Supporters of the Citizens United decision differ, saying that money for campaigns means more speech. Any attempt to restrict that money, is, in effect, limiting speech. However, during a symposium last year at the University of Connecticut, former Wisconsin Senator Russell Feingold disputed that notion. McCain-Feingold, legislation he got passed with Senator John McCain, was at the center of the Citizens United case. For the few years it operated uninhibited, Feingold found small dollar donor participation in campaigns to go up along with voter interest and participation.
Both Bonifaz and McGovern were realistic about the amendments’ prospects. Some amendments to the Constitution took decades to pass. Others, like lowering the voting age to eighteen, took only two years. Posed with the question of alternative means to amend the Constitution existed, Bonifaz said alternate options do exist. However, he added such a methods could invite totally irrelevant Constitutional changes as well.
Both Bonifaz and McGovern also urged the crowd to contact friends and family in other states to in turn contact their members of Congress. One member of the audience asked if President Barack Obama would mention it in the State of Union. Both agreed that he should and that the grassroots should lobby Obama to do so.
Local grassroots activity on the issue has been fairly successful. Resolutions in support of overturning Citizens United have passed on Beacon Hill and local City Councils, including Northampton and Springfield.
During a brief interview with WMassP&I both McGovern and Bonifaz explained in more detail what the amendments would do and how the rights of people would be protected in the process.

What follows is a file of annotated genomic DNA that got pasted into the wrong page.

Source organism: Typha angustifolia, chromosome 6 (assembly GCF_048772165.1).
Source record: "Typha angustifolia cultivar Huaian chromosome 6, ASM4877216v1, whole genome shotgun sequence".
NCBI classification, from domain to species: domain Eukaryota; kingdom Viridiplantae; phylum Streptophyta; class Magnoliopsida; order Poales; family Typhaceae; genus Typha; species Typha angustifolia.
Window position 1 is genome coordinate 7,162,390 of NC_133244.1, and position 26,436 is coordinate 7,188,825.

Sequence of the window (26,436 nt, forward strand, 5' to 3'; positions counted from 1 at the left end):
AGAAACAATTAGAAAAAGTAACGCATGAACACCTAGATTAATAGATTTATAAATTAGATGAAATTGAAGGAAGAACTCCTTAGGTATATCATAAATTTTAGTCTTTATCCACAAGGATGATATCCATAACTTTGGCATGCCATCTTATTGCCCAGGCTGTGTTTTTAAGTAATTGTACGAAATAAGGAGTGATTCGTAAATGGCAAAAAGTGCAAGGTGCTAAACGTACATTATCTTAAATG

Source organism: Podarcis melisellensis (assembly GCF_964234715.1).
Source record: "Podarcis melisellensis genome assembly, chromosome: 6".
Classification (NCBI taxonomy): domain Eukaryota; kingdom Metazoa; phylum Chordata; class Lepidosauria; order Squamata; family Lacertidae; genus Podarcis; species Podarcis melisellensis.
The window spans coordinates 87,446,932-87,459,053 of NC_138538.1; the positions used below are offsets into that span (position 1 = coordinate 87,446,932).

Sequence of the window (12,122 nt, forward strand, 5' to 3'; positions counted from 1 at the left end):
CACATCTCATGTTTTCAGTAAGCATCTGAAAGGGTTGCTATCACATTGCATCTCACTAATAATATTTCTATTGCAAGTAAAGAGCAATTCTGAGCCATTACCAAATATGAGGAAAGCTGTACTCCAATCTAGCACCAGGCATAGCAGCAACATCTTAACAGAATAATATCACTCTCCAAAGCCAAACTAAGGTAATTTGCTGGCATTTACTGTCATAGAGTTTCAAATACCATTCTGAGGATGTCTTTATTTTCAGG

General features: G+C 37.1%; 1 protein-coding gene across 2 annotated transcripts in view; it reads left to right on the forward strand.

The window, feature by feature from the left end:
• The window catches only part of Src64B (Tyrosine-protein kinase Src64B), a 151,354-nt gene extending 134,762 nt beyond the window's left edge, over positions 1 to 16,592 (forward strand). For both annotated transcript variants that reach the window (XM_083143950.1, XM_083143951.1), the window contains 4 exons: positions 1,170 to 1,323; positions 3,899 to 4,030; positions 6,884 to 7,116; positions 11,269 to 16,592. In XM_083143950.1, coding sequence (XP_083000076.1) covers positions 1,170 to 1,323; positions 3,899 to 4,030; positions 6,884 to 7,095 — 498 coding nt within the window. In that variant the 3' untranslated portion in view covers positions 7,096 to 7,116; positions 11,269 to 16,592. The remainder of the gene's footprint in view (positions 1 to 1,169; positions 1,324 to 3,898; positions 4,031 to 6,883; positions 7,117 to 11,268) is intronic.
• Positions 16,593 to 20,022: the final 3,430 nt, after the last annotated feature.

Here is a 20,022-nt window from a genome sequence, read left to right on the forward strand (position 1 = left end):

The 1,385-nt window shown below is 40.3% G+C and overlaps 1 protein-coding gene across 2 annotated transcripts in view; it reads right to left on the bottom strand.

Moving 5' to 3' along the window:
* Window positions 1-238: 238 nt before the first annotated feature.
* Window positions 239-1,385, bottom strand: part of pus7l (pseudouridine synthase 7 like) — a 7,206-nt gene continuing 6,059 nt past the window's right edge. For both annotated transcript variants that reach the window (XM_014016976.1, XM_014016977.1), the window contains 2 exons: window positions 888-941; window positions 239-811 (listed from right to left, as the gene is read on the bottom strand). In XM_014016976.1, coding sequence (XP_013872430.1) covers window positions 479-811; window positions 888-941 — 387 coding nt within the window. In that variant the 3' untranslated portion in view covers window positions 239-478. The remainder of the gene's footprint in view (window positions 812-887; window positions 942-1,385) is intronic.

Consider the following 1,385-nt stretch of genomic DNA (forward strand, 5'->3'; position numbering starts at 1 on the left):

McGovern, citing a New York Times Editorial, disputed the idea that reversing Citizens United could jeopardize the power of the press, something Supreme Court Justice Samuel Alito has suggested. “That is a false premise,” he said of Alito‘s thesis on the press and Citizens United. Alito was part of the 5-4 majority that handed down the case.
Bonifaz noted, as the Times did, that the rights as a publisher, writer, etc, belong to the people that work within the media, not the media corporation for which they work. Similarly, Bonifaz dismissed notions that rights that corporations’ validly possess would wholly be voided. Property rights of a corporation “are actual persons’ rights” he said. For example, he explained, a corporations’ human shareholders’ rights would be violated if the company’s right to just compensation for property taken by eminent domain was not observed by the government.
Asked about Republican support, especially in light of last year’s Republican primary where Mitt Romney used SuperPAC’s to full effect, McGovern said “Republicans are just as frustrated as Democrats.” He noted the support of Cong. Jones, one of his amendment’s cosponsors. McGovern also cited Sen. McCain, a champion of campaign finance reform in years passed, who has warned a scandal due to Citizens United is inevitable.
Bonifaz added that there was an appetite in many states for reform. He pointed to Montana, whose own tough campaign finance laws had been summarily invalidated by the Supreme Court last year. Nevertheless, nearly 75% of Montanans rejected the Supreme Court’s position and added a amendment to the state constitution disavowing corporations rights as equal to natural persons, specifically in elections. By comparison, Mitt Romney carried the state with 55% of the vote, confirming that the ballot initiative had bipartisan support within the state.
For McGovern, the problem runs much deeper than just the power of the corporations themselves. It goes back to all the time senators and representatives spend in cubicles raising money. “We were sent to Washington to work on issues,” and McGovern says he and his colleagues could, “if we didn’t have these decisions.” As it stands, it is “impossible to do anything now,” he said.